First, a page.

What’s with the rapid rise in autism?

Is the rise in autism due to better diagnosis? Heightened awareness? Or is there a genuine increase in incidence? As a Speech-Language Pathologist, I’m often asked those sort of questions. When we don’t know what causes autism, these can be difficult questions to answer. So it was good to read a press release about an expert doing new research on the rise in the incidence of autism.

The press release reports that Professor Dorothy Bishop, a Welcome Trust Principal Research Fellow at the University of Oxford, led a study revisiting 38 adults who had been diagnosed with developmental language disorders as children. These adults are now between the ages of 15 and 31, and none of them had been given an autism diagnosis.

Professor Bishop and colleagues looked at whether they now met current diagnostic criteria for autistic spectrum disorders — either through reports of their childhood behavior or on the basis of their current behavior.

These were children that people were saying were not autistic in the 1980s, but when we talk to their parents now about what they were like as children, it’s clear that they would be classified as autistic now. Criteria for diagnosing autism were much more stringent in the 1980s than nowadays and a child wouldn’t be classed as autistic unless he or she was very severe. Now, children are being identified who have more subtle characteristics and who could in the past easily have been missed.

Professor Bishop cautions against using the results to suggest that the prevalence of autism is not genuinely rising. She states:

We can’t say that genuine cases of autism are not on the increase as the numbers in our study are very small. However, this is the only study to date where direct evidence has been found of people who would have had a different diagnosis today than they were given fifteen or twenty years ago.

Results will be published this month in the Journal of Developmental Medicine & Child Neurology.


Comments may not reflect Easterseals' policies or positions.

Please read our community guidelines when posting comments.

  1. Beth Finke Says:

    Helen, thank you for your interest. You can find a directory of camps and recreation sites available for adults and children with disabilities here:


  2. helen patterson Says:

    We would. Love to talk with someone about summer camp for bryan we have never thought about it until i read this on the easter seals web padge

  3. Gary Says:

    I absolutely believe autism is being misdiagnosed today. I’ve seen way too many children diagnosed with autism who are clearly not autistic. It seems there is an epidemic of overdiagnosing. It may come from a shared professional misunderstanding of what classic autism is. The last straw for me was a child that came into our office that was labeled severely autistic and had a full conversation with everyone and read a book, as if he were just a regular kid. I couldn’t believe it. His mother was actually excited and happy about his autism. Mothers of real autistic children don’t seem to be happy about the diagnosis.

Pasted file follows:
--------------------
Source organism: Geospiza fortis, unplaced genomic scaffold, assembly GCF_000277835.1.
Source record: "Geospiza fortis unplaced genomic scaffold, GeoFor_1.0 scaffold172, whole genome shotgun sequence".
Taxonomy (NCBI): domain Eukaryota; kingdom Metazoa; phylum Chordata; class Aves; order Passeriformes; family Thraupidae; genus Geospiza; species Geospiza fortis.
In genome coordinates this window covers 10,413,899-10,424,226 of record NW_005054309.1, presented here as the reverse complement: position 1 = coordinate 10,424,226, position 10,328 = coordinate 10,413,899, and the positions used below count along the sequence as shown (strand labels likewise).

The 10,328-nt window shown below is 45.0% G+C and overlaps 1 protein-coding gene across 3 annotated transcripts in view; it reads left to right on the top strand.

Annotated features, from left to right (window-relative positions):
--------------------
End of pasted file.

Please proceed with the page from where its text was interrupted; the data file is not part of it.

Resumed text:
4. fred medaris Says:

    Yes, its time to act. Its time to start to realize that there are hundreds of thousands, if not more, misdiagnoses of autism, especially among females. Hans Asperger and Leo Kanner were the men who coined autism. They estimated about 1 in 4-6,000 births were autistic and that it was exclusively male. Lets hold these men as experts. Autism occurs in the fetus. It is solely biological. There is no reason for an increase as there is “nothing new under the sun”, says Solomon in Ecclesiastes.
    Comorbid means two disorders are not mutually exclusive in their symptoms. Did you know some symptoms of bipolar, ADHD , Pervasive DD, GAO, and depression are also symptoms of autism? Just because a female has a learning disability does not mean she is autistic. Just because a child is very shy, does not mean it is autistic. Yes, its time to act and reserve autistic diagnoses to those who have the exclusive classical symptoms of it.

  5. Lisa Tate Says:

    What an interesting point to consider. Thanks for your comment and the food for thought!

  6. Joe Says:

    This is a very interesting posting. It leads one to wonder what the results would be if the same study were targeted at specific focus groups, e.g. artists, educators, technical professionals, craftspeople, etc. i.e. Did the undiagnosed autism predispose those individuals to particular career paths?


  7. Shireen Connor Says:

    Very well-written and informative! This definitely helps clear up the picture. Thanks Lisa.

  8. Elise Says:

    You raise a really good point. I can think of at least two people in my family who would have been diagnosed with autism in the ’80’s if the same criteria had been used then as it is now. It’s something important for all of us to consider as people become more aware of the diagnosis and the early treatment options that are currently available.

  9. Kevin Coleman Says:

    Thanks for sharing. The development of an autism spectrum drives some of the increase I’m sure. However, the awareness factors are important to identify early intervention opportunities. Great information.

  10. Debbie Says:

    Definitely food for thought. Research like this can lead to a better understanding of the different variations in the spectrum. The rise, no matter what the cause, has brought more awareness to the disorder. Research and services will benefit, and people, including families, affected by Autism will have increased access to resources and services.

    Thanks for the spotlight on this important research. I might have missed it otherwise!

  11. Jessica Says:

    That’s so interesting. It’s also a good reminder that even though it may have been called many different things, autism has been around for a long time.

  12. Tom Says:

    Very interesting study. Thanks for keeping us informed!

Leave a Reply